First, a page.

Setter’s ‘Spectives: Stop All the Clocks—’About Time’ Lags Behind

Setter Drawing for Blog 082613Time-travel movies are risky. Repeated situations and scenes can go nowhere unless they’re tweaked enough to convey something new. And you need an urgency informing the proceedings; if you’re going on a temporal journey of any length with a character—main or otherwise—it’s got to matter.

Richard Curtis’ latest flick About Time misses on all of those fronts.

The story of Tim, a young man (played by Domhnall Gleeson) who uses his ability to travel backward in time to foster romantic adventures and generally change things for the better in his life, this insufferably dull, mawkish film makes Rashomon look cursory in its depiction of the same story told in various ways. Yet temporal adjustments can’t explain the duration of a scene in which Tim’s wife (Rachel McAdams) asks for his opinion on an endless stream of outfits, nor can it shed light on the woefully underwritten characters peppering the film in an attempt to infuse it with charm and humor. (Tim’s obnoxiously free-spirited sister Kit Kat and bitter playwright landlord are two such examples, providing full servings of eccentricity without definition or context.)

The fact is, the movie lags. I didn’t care about the protagonists. And despite the addition of some by-the-book weeper ingredients—a devastating illness for Tim’s father (Bill Nighy) and alcoholism for his sister—the picture comes off as disingenuous, with manipulation being the takeaway. That it’s derivative is a lesser issue, though films such as Run Lola Run and Groundhog Day, which used the same idea more judiciously, can’t be blamed for AT‘s faults. This movie made all its miscues on its own.

Curtis, who wrote Four Weddings and a Funeral, has done sparkling work before, and every director produces a dud once in a while. But flicks such as About Time get me worried about the cinema. They suggest, in my opinion, that a touch of unreality can make up for other issues—script, direction, performances and the like—yet it’s not an effective substitute. The best time-travel (or any) movies take you back with them and make you want to come along. They move quickly and economically … like time itself.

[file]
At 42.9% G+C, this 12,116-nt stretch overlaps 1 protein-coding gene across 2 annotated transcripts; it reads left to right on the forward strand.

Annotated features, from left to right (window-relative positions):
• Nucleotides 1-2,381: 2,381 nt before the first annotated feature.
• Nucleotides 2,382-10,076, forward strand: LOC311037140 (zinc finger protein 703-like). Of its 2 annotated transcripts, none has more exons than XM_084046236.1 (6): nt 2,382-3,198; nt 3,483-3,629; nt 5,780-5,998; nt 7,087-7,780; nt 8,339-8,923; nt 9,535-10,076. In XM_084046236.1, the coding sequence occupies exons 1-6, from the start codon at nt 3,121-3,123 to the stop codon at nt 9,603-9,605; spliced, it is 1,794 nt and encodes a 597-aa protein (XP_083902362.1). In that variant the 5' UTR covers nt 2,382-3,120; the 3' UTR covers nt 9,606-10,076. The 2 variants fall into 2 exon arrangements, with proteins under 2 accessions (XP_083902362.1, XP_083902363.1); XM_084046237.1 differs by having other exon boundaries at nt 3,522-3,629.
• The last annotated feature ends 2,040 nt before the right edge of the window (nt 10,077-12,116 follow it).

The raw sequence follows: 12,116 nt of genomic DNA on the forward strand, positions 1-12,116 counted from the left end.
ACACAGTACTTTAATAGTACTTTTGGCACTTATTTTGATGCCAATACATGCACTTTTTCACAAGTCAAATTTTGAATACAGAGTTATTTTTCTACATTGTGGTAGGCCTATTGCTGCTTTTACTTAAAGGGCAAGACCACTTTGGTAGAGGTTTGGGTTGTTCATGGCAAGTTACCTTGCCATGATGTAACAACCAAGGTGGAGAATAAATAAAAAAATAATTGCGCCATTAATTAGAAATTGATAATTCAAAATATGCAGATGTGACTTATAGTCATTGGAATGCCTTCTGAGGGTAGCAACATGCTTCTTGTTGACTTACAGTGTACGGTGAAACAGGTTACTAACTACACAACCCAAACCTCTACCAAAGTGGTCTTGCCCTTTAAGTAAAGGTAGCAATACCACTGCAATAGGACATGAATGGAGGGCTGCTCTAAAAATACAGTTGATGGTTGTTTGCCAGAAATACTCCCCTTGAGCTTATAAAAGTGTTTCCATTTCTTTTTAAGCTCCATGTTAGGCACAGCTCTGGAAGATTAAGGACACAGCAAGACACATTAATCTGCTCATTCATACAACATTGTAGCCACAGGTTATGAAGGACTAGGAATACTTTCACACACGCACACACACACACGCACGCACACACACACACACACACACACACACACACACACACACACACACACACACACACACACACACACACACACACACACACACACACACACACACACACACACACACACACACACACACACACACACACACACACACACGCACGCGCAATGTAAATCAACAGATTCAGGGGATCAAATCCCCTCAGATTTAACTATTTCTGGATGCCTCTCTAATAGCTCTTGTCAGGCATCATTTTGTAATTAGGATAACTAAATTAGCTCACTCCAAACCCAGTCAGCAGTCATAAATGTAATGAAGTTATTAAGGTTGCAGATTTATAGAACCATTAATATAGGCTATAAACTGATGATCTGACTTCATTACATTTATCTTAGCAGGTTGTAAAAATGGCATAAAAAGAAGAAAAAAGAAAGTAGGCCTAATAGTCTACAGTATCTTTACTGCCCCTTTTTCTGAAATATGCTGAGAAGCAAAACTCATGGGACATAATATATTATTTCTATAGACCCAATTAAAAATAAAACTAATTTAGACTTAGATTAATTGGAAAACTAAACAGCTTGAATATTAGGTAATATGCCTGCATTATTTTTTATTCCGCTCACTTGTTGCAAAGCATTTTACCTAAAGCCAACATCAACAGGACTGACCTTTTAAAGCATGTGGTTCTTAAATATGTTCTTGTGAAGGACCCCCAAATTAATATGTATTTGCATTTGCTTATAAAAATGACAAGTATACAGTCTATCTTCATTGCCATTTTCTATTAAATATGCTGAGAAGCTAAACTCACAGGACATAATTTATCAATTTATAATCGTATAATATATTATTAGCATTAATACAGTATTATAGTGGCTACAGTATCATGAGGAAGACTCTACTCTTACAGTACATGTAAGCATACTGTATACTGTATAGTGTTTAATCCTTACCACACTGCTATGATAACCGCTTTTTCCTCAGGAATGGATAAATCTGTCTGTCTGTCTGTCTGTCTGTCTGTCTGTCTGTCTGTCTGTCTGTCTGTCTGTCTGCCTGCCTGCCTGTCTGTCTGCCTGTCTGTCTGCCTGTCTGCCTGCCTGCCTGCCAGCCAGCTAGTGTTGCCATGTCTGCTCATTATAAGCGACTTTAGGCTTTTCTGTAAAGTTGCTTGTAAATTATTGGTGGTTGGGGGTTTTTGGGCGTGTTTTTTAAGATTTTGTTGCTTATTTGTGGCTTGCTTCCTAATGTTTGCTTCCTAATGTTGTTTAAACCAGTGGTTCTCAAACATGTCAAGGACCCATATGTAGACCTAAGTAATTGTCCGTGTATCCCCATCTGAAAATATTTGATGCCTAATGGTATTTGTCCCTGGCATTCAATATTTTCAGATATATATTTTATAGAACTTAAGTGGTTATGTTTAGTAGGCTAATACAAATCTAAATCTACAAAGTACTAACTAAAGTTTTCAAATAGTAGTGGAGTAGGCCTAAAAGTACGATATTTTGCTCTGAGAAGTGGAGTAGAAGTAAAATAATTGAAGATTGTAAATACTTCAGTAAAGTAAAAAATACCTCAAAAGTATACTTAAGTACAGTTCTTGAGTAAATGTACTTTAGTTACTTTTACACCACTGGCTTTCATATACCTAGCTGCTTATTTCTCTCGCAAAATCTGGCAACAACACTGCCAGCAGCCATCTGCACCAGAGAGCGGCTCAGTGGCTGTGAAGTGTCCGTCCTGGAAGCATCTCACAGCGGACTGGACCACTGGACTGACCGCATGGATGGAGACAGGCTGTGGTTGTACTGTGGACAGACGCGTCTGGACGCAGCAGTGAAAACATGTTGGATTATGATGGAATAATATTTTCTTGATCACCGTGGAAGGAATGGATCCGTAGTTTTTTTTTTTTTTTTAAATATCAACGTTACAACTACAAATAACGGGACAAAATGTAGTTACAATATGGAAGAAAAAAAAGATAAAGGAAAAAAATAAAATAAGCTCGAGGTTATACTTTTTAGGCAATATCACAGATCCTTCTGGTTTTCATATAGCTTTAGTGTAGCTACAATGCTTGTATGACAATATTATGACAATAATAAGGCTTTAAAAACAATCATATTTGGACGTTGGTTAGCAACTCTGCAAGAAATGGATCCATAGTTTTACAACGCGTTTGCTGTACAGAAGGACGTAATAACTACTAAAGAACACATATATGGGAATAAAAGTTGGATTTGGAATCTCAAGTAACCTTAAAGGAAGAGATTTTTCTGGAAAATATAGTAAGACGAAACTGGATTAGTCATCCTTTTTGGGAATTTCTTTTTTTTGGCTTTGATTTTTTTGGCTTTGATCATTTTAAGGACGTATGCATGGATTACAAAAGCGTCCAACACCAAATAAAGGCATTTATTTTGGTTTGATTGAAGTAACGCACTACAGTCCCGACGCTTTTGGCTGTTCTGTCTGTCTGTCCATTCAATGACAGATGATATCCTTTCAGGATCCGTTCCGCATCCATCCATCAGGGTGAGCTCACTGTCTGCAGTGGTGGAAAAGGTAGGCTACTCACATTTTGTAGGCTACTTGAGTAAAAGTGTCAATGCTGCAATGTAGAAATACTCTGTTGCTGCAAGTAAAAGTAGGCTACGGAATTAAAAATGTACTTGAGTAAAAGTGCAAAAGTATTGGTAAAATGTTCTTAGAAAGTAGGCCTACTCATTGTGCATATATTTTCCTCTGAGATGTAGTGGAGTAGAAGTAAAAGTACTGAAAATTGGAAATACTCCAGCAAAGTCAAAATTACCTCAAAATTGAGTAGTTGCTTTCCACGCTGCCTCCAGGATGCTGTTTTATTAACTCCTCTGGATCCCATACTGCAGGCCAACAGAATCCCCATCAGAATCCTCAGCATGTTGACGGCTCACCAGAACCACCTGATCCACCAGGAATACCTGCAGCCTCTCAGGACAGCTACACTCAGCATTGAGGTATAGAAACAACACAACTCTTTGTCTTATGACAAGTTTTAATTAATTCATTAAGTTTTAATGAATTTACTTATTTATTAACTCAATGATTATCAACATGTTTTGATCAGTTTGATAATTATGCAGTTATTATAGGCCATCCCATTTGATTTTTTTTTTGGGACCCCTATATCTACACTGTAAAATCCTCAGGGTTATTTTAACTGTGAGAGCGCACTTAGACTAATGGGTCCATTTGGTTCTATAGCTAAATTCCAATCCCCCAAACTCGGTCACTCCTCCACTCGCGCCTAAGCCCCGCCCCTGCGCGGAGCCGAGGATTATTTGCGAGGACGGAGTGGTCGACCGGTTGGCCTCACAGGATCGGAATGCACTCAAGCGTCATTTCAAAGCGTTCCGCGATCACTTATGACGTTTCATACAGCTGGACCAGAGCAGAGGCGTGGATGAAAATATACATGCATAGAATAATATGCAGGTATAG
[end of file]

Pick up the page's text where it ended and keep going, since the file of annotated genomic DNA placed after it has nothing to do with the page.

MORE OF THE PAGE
And you don’t check your watch while viewing them. About Time, sadly, waits for everyone.

Setter’s ‘Spectives: I Sing the Movie Romantic!

Setter Drawing for Blog 082613Every so often, I start thinking about Odd Man Out and how romantic the film is.

Yes, I’m talking about Odd Man Out, Carol Reed’s elegiac 1947 masterpiece about the “Troubles” in Northern Ireland. The one where James Mason’s dying gunman staggers from alley to alley after killing a man in a robbery. The one where Robert Newton plays a crazed painter aching to create a portrait of the doomed fellow. The one where Robert Krasker’s cinematography captures all of the shadows and snow cloaking Belfast’s forgotten corners.

That doesn’t sound romantic, you say. But it is, it truly is.

When you get to the end and watch Kathleen, the woman who loves Mason’s Johnny McQueen, make the decision to go with him on his predetermined journey, you might agree with me. Because they’re both incredibly flawed, often unlikable, even criminals–yet they overlook their faults for love.

By the way, I’m not advocating this behavior at all. As Sibella says in Kind Hearts and Coronets: “Not at all.” Johnny and Kathleen are just characters and not to be emulated–especially in light of the fact that they use violence to achieve their ends.

But their actions oddly remind me of another pair of I-don’t-care-about-anyone-else lovers, Heathcliff and Catherine in the towering novel Wuthering Heights. The idea that the connection between two people can be so strong that everyone else is immaterial is, to my mind, one of the most romantic and completely untenable notions around. That it exists, presumably, just in art is a blessing; anyone who apes Heathcliff in real life would be the most insufferable person around. Still, it informs the screen, with Johnny and Kathleen providing perfect examples of all-forgiving, all-consuming adoration.

And it makes a spellbinding story. Emily Brontë, I’m sure, knew that well.

I think about Odd Man Out most often when I’m mulling life beyond our own–not that on other planets, but on ours, in a movie that superficially is about political divisions yet really concerns people. It’s about humans’ insularity, how selfish we can be … and how personal our goals are. Maybe that’s what I like most about the film, that it shows us in all our disarray, in characters who are lost everywhere they go except together.

It doesn’t mean they’re right. It does, however, mean romance.